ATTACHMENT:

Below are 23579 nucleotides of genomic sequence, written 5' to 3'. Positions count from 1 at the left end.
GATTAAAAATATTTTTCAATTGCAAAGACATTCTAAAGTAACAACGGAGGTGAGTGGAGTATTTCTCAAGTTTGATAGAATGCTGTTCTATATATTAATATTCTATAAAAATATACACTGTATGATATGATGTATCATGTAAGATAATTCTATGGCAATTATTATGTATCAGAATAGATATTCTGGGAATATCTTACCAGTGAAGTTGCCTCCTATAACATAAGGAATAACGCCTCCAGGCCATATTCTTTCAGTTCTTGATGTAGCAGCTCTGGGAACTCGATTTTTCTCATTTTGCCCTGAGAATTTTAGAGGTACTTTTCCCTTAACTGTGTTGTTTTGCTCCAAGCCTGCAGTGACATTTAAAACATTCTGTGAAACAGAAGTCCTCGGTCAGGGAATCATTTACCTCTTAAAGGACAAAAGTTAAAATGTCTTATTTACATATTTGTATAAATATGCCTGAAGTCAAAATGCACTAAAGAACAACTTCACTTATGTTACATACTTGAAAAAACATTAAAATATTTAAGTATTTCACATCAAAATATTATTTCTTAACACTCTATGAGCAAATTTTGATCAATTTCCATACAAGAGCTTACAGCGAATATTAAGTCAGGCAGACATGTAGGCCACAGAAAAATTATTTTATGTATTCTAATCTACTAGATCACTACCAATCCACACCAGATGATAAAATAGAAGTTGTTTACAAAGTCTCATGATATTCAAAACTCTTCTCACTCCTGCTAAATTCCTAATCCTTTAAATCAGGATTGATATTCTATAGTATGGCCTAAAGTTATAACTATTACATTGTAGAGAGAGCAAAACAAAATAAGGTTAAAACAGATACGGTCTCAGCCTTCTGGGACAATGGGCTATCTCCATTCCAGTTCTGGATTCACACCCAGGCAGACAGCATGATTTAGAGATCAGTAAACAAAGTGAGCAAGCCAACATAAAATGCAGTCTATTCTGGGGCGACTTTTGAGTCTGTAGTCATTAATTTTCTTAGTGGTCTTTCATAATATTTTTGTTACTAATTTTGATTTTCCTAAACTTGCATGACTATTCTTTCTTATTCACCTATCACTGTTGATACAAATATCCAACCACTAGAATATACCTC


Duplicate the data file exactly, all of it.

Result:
Below are 23579 nucleotides of genomic sequence, written 5' to 3'. Positions count from 1 at the left end.
GATTAAAAATATTTTTCAATTGCAAAGACATTCTAAAGTAACAACGGAGGTGAGTGGAGTATTTCTCAAGTTTGATAGAATGCTGTTCTATATATTAATATTCTATAAAAATATACACTGTATGATATGATGTATCATGTAAGATAATTCTATGGCAATTATTATGTATCAGAATAGATATTCTGGGAATATCTTACCAGTGAAGTTGCCTCCTATAACATAAGGAATAACGCCTCCAGGCCATATTCTTTCAGTTCTTGATGTAGCAGCTCTGGGAACTCGATTTTTCTCATTTTGCCCTGAGAATTTTAGAGGTACTTTTCCCTTAACTGTGTTGTTTTGCTCCAAGCCTGCAGTGACATTTAAAACATTCTGTGAAACAGAAGTCCTCGGTCAGGGAATCATTTACCTCTTAAAGGACAAAAGTTAAAATGTCTTATTTACATATTTGTATAAATATGCCTGAAGTCAAAATGCACTAAAGAACAACTTCACTTATGTTACATACTTGAAAAAACATTAAAATATTTAAGTATTTCACATCAAAATATTATTTCTTAACACTCTATGAGCAAATTTTGATCAATTTCCATACAAGAGCTTACAGCGAATATTAAGTCAGGCAGACATGTAGGCCACAGAAAAATTATTTTATGTATTCTAATCTACTAGATCACTACCAATCCACACCAGATGATAAAATAGAAGTTGTTTACAAAGTCTCATGATATTCAAAACTCTTCTCACTCCTGCTAAATTCCTAATCCTTTAAATCAGGATTGATATTCTATAGTATGGCCTAAAGTTATAACTATTACATTGTAGAGAGAGCAAAACAAAATAAGGTTAAAACAGATACGGTCTCAGCCTTCTGGGACAATGGGCTATCTCCATTCCAGTTCTGGATTCACACCCAGGCAGACAGCATGATTTAGAGATCAGTAAACAAAGTGAGCAAGCCAACATAAAATGCAGTCTATTCTGGGGCGACTTTTGAGTCTGTAGTCATTAATTTTCTTAGTGGTCTTTCATAATATTTTTGTTACTAATTTTGATTTTCCTAAACTTGCATGACTATTCTTTCTTATTCACCTATCACTGTTGATACAAATATCCAACCACTAGAATATACCTC